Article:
It's likely you're going to come across this if you haven't already.
Let's look both at prevention and cure of cramp.
First of all make sure that the riders have an effective bike setup. If handlebars are higher, the rider can end up using calves more and larger muscle groups less. Coupled with incorrect pedalling technique you can be more at risk of cramp. Make sure the rider is not riding with toes pointing downwards – encourage riders to pedal so that...
their foot is flat as they are approaching the bottom of the pedal stroke.
Encourage hydration – both before the session and afterwards. Hydration and suficient intake of electrolytes (potassium and magnesium) reduces risk of cramping muscles.
Don’t skimp on warm up before the session. You want well-perfused muscles before you start working.
Don’t skimp on the cool down and stretching either. Cool down for a few minutes with gentle pedalling before stretching. Stretch the main muscles used (glutes, hamstrings, quads, calves), focus on one group at a time; don’t try to stretch hams and calves at the same time.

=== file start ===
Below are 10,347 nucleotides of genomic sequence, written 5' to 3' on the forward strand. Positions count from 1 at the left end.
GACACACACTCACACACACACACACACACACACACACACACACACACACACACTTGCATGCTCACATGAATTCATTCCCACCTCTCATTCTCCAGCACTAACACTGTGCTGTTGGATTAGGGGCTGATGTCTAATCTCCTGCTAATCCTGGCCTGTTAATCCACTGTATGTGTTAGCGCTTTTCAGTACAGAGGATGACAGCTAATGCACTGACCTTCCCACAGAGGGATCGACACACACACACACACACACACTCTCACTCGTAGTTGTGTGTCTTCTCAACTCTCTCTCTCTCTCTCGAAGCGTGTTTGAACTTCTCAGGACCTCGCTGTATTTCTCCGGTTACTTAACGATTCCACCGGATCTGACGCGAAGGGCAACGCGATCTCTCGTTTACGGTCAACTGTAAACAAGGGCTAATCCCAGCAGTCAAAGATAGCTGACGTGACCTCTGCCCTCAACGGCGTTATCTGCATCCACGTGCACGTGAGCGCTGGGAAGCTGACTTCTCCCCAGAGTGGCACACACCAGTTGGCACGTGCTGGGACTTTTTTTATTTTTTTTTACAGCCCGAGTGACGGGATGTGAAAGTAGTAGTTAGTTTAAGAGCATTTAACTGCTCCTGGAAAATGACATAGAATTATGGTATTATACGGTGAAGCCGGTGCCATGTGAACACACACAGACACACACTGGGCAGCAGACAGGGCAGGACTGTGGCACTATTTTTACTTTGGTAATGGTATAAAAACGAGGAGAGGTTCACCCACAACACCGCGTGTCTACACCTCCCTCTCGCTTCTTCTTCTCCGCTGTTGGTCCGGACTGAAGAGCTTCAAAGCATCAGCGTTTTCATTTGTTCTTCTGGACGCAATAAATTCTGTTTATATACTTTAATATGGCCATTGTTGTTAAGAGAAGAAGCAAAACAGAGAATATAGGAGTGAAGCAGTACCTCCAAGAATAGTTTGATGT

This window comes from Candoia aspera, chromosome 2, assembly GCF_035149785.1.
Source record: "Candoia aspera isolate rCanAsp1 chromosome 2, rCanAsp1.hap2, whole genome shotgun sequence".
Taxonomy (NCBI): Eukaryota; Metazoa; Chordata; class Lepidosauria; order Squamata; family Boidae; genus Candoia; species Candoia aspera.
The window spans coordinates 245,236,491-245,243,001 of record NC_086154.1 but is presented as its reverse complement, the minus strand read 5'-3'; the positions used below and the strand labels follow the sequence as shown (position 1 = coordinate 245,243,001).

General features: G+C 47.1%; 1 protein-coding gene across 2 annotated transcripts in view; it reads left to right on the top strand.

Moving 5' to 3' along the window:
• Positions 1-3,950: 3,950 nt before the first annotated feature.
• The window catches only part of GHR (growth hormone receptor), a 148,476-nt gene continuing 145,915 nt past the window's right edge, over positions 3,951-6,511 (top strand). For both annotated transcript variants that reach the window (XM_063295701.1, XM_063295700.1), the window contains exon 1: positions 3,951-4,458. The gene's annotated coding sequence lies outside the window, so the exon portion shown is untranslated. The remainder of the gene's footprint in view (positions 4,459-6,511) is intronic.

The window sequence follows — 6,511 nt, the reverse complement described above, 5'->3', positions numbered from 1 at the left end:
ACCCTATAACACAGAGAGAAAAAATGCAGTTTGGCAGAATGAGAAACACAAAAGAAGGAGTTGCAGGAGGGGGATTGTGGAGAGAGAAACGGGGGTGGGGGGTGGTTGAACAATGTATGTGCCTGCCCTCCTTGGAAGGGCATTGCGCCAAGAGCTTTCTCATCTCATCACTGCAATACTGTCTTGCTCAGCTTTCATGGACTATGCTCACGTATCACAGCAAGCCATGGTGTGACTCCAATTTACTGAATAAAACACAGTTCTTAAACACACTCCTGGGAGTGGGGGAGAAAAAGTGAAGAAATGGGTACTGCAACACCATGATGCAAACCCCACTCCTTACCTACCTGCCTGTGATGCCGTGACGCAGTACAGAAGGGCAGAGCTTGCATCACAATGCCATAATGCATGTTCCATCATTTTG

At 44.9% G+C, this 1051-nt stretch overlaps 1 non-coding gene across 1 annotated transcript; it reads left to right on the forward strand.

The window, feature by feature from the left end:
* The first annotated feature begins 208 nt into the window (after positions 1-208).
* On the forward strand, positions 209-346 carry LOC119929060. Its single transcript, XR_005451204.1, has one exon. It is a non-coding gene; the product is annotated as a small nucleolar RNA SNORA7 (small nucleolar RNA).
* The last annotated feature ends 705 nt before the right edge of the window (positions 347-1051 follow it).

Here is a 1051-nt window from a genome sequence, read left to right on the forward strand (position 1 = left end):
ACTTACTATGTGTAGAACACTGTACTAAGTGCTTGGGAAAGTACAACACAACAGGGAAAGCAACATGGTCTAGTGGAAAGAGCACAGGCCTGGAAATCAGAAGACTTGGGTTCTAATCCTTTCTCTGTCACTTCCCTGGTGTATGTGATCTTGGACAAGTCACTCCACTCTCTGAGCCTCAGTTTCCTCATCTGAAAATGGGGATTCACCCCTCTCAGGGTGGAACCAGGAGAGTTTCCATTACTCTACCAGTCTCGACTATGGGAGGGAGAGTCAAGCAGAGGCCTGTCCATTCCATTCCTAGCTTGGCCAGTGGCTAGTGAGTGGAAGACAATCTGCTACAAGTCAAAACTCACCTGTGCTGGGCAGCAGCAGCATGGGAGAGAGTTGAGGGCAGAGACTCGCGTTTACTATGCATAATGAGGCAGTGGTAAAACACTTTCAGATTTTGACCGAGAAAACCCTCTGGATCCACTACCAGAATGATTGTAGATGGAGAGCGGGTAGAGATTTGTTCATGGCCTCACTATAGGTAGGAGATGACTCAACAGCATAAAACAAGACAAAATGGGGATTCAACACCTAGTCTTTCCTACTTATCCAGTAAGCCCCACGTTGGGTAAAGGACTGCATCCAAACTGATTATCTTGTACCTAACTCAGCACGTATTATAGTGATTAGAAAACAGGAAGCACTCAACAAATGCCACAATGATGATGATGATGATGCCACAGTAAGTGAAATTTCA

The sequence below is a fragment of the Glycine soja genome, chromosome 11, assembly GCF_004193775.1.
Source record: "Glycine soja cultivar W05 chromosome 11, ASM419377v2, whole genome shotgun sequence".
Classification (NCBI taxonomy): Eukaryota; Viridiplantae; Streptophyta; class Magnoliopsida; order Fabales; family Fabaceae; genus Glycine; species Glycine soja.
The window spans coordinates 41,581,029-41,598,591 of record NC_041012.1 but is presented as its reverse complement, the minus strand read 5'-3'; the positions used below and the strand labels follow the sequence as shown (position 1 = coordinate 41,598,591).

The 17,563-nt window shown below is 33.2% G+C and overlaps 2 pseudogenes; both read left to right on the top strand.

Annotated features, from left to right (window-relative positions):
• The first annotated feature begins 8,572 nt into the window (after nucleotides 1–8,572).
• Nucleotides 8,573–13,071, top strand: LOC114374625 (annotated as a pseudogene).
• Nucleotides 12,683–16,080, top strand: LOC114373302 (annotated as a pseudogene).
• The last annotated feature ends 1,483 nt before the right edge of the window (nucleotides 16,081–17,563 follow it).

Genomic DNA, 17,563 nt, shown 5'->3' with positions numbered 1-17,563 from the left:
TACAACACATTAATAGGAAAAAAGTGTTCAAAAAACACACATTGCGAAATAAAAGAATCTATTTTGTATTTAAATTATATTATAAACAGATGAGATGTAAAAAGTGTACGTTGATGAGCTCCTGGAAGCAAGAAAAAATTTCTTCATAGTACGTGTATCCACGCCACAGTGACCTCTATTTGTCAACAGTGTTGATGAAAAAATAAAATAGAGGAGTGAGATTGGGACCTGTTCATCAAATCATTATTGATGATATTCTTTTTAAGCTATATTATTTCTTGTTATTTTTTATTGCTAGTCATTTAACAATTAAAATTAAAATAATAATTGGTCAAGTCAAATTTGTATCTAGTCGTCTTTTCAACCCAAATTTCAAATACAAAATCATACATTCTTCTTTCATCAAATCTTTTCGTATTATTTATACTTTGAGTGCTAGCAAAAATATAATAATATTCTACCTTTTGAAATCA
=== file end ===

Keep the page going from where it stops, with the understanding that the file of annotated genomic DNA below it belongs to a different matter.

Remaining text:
Relax into stretches, don't bounce, and allow riders enough time to find the stretch and then gently relax into it. Around 30 seconds is good.
When riders want to dash off early after class (and miss their cool down) it's good to remind them that effective cool down minimises the risk of cramp.
Get the rider to stretch out the muscle on the bike if possible. Somestimes cramp pain can be so sudden, it can be difficult to dismount, so stretching out while on the bike might be easier.
Stretch all large muscle groups used, and allow riders to focus on any problem areas they may have.
Once the pain is relieved, advise a soak in a warm bath afterwards, or apply a heat pad to the affected area.
Follow up on the rider. Check in on them if you have their contact details - let them know you care.